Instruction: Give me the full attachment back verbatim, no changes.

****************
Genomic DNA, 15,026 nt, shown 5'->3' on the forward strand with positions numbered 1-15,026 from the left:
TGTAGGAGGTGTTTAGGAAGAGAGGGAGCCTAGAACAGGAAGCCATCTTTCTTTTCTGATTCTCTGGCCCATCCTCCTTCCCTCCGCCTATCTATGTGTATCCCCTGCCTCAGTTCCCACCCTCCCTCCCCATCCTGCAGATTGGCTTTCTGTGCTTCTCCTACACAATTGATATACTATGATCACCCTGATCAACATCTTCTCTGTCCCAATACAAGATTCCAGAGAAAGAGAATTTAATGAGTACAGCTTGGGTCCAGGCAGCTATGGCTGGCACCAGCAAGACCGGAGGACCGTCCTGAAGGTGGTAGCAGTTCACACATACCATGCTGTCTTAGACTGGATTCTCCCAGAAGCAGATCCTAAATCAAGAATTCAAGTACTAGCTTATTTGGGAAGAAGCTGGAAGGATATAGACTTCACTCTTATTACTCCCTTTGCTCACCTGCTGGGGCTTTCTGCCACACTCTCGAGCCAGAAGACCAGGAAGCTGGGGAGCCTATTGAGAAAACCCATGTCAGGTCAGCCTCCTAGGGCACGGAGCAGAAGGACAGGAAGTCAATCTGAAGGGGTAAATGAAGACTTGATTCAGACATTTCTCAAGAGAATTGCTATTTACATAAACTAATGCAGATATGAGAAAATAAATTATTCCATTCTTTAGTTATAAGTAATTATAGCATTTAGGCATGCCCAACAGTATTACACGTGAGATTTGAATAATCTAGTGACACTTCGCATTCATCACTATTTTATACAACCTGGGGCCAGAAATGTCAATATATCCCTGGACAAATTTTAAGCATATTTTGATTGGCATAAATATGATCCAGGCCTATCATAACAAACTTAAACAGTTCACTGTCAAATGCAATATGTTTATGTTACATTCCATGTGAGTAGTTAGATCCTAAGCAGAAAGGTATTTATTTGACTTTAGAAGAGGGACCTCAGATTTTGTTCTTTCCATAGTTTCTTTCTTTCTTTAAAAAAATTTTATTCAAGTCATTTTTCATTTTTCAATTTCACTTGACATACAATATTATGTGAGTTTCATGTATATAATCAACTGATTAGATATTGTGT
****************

Genomic DNA, 15,026 nt, shown 5'->3' on the forward strand with positions numbered 1-15,026 from the left:
TGTAGGAGGTGTTTAGGAAGAGAGGGAGCCTAGAACAGGAAGCCATCTTTCTTTTCTGATTCTCTGGCCCATCCTCCTTCCCTCCGCCTATCTATGTGTATCCCCTGCCTCAGTTCCCACCCTCCCTCCCCATCCTGCAGATTGGCTTTCTGTGCTTCTCCTACACAATTGATATACTATGATCACCCTGATCAACATCTTCTCTGTCCCAATACAAGATTCCAGAGAAAGAGAATTTAATGAGTACAGCTTGGGTCCAGGCAGCTATGGCTGGCACCAGCAAGACCGGAGGACCGTCCTGAAGGTGGTAGCAGTTCACACATACCATGCTGTCTTAGACTGGATTCTCCCAGAAGCAGATCCTAAATCAAGAATTCAAGTACTAGCTTATTTGGGAAGAAGCTGGAAGGATATAGACTTCACTCTTATTACTCCCTTTGCTCACCTGCTGGGGCTTTCTGCCACACTCTCGAGCCAGAAGACCAGGAAGCTGGGGAGCCTATTGAGAAAACCCATGTCAGGTCAGCCTCCTAGGGCACGGAGCAGAAGGACAGGAAGTCAATCTGAAGGGGTAAATGAAGACTTGATTCAGACATTTCTCAAGAGAATTGCTATTTACATAAACTAATGCAGATATGAGAAAATAAATTATTCCATTCTTTAGTTATAAGTAATTATAGCATTTAGGCATGCCCAACAGTATTACACGTGAGATTTGAATAATCTAGTGACACTTCGCATTCATCACTATTTTATACAACCTGGGGCCAGAAATGTCAATATATCCCTGGACAAATTTTAAGCATATTTTGATTGGCATAAATATGATCCAGGCCTATCATAACAAACTTAAACAGTTCACTGTCAAATGCAATATGTTTATGTTACATTCCATGTGAGTAGTTAGATCCTAAGCAGAAAGGTATTTATTTGACTTTAGAAGAGGGACCTCAGATTTTGTTCTTTCCATAGTTTCTTTCTTTCTTTAAAAAAATTTTATTCAAGTCATTTTTCATTTTTCAATTTCACTTGACATACAATATTATGTGAGTTTCATGTATATAATCAACTGATTAGATATTGTGT